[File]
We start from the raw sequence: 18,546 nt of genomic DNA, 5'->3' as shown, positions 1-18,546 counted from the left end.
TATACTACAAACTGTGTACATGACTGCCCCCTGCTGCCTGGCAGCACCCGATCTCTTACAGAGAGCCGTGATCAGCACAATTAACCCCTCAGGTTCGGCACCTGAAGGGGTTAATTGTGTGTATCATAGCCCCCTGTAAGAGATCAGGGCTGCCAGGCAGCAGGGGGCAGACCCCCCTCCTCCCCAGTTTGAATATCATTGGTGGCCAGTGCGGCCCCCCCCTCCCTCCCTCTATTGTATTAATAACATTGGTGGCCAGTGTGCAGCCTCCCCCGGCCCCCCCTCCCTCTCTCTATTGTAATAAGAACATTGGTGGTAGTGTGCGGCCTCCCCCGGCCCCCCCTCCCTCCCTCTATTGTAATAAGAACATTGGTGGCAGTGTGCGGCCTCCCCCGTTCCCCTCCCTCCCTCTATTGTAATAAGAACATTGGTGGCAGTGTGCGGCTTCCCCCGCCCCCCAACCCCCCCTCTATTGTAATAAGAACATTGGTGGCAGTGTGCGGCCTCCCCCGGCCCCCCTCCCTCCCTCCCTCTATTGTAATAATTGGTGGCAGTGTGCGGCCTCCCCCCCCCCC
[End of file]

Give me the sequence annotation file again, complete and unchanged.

We start from the raw sequence: 18,546 nt of genomic DNA, 5'->3' as shown, positions 1-18,546 counted from the left end.
TATACTACAAACTGTGTACATGACTGCCCCCTGCTGCCTGGCAGCACCCGATCTCTTACAGAGAGCCGTGATCAGCACAATTAACCCCTCAGGTTCGGCACCTGAAGGGGTTAATTGTGTGTATCATAGCCCCCTGTAAGAGATCAGGGCTGCCAGGCAGCAGGGGGCAGACCCCCCTCCTCCCCAGTTTGAATATCATTGGTGGCCAGTGCGGCCCCCCCCTCCCTCCCTCTATTGTATTAATAACATTGGTGGCCAGTGTGCAGCCTCCCCCGGCCCCCCCTCCCTCTCTCTATTGTAATAAGAACATTGGTGGTAGTGTGCGGCCTCCCCCGGCCCCCCCTCCCTCCCTCTATTGTAATAAGAACATTGGTGGCAGTGTGCGGCCTCCCCCGTTCCCCTCCCTCCCTCTATTGTAATAAGAACATTGGTGGCAGTGTGCGGCTTCCCCCGCCCCCCAACCCCCCCTCTATTGTAATAAGAACATTGGTGGCAGTGTGCGGCCTCCCCCGGCCCCCCTCCCTCCCTCCCTCTATTGTAATAATTGGTGGCAGTGTGCGGCCTCCCCCCCCCCC